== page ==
Marketing Charity or Fake Philanthropy? A Closer Look at TOMS Shoes

TOMS logoConsumers love to feel like their money is going toward something worthwhile, and the strategists behind TOMS shoes have really capitalized on that. TOMS promises “One For One” – so when you buy a pair of shoes, you are also providing a pair for someone in need. But is this model really working?

Consider what TOMS has to say: go a day without shoes just to see what it’s like – so “kids don’t have to.”

TOMS Shoes: The Premise

It’s a simple premise, that’s for sure. TOMS works with 75 “Giving Partners” in shoe donation. Children and their communities worldwide receive free shoes, directly in correlation with the number of shoes purchased by TOMS customers. Shoes, says the TOMS website, are important because they are often required in schools, protect children’s feet from cuts and infection, and help kids feel more confident.

They have it down to an exact science: the Giving Department orders all the right sizes for the communities they work with, and then distributes them to the Giving Partners. Shoes are placed directly on children’s feet.

There are a number of options, and they all come in the classically recognizable TOMS style. There are black canvas shoes, more colorful canvas shoes distributed in communities in Argentina to stay in keeping with, as TOMS puts it, local tradition, and heavier boots for recipients in colder climates.

Is it Working?

Of course, with any marketing movement comes criticism. Ecouterre, a competitor in do-good style, believes that TOMS shoes do more harm than good. The sentiment is echoed in the video below, a direct response to the TOMS advertisement above: ultimately, all TOMS shoes do is make the people buying them feel good about themselves.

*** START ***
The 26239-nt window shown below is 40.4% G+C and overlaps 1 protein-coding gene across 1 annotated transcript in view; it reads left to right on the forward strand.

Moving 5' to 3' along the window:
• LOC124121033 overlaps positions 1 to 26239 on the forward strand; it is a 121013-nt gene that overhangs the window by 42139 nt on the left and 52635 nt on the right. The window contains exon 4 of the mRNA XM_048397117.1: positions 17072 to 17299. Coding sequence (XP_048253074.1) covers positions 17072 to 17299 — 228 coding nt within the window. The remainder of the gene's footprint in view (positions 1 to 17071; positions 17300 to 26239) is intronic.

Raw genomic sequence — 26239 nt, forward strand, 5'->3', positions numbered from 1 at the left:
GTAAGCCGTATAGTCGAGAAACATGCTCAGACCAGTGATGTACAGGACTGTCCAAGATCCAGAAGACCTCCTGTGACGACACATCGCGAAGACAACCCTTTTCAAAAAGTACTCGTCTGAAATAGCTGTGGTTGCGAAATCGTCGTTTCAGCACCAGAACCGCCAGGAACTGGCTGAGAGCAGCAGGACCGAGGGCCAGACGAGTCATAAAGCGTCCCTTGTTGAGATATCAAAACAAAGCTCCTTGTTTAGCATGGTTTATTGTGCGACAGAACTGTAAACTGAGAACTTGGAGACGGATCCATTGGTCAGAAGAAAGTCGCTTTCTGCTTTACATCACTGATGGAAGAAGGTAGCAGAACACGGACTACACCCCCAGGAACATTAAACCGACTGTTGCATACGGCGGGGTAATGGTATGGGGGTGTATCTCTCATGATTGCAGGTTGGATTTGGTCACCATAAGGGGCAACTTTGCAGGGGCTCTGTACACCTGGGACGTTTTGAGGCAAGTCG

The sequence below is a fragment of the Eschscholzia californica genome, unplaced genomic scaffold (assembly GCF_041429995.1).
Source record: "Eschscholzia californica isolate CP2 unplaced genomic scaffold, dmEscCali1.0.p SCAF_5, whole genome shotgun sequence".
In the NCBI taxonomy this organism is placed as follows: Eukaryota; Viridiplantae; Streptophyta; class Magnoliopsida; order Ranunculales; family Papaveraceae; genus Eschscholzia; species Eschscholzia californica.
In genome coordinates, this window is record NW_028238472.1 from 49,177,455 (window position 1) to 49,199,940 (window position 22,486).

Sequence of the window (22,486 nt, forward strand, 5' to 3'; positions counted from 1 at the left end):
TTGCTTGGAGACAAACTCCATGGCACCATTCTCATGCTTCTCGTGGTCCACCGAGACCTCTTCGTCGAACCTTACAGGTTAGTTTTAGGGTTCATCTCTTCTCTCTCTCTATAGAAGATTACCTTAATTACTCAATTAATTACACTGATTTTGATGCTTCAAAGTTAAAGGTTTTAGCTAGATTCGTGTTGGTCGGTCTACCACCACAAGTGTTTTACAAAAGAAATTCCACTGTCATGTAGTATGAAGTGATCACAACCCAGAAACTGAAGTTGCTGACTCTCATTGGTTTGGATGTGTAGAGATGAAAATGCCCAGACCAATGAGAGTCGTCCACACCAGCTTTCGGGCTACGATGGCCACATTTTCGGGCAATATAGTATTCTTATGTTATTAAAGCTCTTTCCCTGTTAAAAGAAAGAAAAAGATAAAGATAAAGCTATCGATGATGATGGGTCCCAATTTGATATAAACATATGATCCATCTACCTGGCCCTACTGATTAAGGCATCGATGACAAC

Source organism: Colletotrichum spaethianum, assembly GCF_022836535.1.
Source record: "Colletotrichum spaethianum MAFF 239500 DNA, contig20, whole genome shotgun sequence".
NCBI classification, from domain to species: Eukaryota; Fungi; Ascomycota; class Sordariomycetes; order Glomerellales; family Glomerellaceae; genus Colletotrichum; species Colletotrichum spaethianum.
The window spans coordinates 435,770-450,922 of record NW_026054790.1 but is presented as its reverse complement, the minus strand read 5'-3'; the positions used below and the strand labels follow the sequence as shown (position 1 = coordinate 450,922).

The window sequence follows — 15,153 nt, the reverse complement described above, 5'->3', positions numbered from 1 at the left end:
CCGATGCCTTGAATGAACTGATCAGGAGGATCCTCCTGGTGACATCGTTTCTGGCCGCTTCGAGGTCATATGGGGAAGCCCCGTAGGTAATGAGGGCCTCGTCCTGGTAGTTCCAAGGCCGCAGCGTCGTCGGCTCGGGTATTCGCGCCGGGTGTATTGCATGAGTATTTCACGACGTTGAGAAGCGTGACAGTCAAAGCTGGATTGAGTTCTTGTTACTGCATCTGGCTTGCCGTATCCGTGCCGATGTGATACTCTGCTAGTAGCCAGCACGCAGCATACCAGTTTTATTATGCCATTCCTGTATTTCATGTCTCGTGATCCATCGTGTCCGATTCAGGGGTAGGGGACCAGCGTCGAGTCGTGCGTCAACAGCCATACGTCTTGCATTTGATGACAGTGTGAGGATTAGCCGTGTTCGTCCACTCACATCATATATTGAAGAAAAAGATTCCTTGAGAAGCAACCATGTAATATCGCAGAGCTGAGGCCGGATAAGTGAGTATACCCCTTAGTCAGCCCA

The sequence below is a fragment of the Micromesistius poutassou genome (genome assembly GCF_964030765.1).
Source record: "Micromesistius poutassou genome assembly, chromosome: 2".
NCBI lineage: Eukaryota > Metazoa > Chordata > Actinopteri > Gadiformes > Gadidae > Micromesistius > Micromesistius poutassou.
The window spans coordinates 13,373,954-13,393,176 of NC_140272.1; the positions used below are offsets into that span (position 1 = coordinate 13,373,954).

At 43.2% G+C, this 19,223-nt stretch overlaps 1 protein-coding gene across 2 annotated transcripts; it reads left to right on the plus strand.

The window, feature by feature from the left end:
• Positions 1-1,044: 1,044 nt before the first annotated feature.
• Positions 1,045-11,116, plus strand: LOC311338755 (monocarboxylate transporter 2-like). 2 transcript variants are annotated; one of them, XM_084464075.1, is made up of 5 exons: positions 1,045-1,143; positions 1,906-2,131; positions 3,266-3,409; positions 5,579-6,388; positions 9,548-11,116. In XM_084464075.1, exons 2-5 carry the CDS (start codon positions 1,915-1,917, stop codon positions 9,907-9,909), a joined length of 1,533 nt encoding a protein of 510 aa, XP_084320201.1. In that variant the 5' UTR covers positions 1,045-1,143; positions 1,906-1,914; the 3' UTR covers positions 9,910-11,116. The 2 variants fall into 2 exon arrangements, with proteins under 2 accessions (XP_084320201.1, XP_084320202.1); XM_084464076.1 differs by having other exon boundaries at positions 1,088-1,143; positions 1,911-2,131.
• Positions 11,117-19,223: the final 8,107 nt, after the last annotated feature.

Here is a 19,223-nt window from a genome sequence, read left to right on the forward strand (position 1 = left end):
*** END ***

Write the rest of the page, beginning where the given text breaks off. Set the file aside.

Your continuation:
The critics say that not only do the shoes wear out quickly, leaving rural poor communities just as susceptible to the same problems as they were before, but also, according to the video below, giving out free shoes makes the local economy vulnerable, so local business owners who sell their own shoes are unable to keep their shops going.

Active Listening in Marketing

The lesson here is really what it always comes down to: the question of listening. According to this Huffington Post piece, TOMS would do well to invest more in local markets, but many of the critics ignore the work that TOMS is already doing. TOMS explains on their site, “…before we give, we listen to our partners; they’re the experts on the ground. Then together we develop a strategy that supports their goals and respects the cultures in which they work.”

What do you think? Is TOMS doing more harm than good, or are they smart marketers AND real do-gooders?

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Tree

Tree is a somewhat nomadic graduate student pursuing an MFA in Poetry and Literary Translation from Drew University. A self-identified “diplobrat,” she spent over 16 years living as an expat in countries like Guatemala, Bolivia, and Tanzania. Tree graduated from Smith College in 2012 with a degree in Spanish Language and Literature, a minor in Studio Art, and a concentration in Landscape Studies. In between writing poetry for school and content for CEM, she dabbles in goat herding and freelancing. Other interests include reading, watercolor painting, gardening, and traveling.

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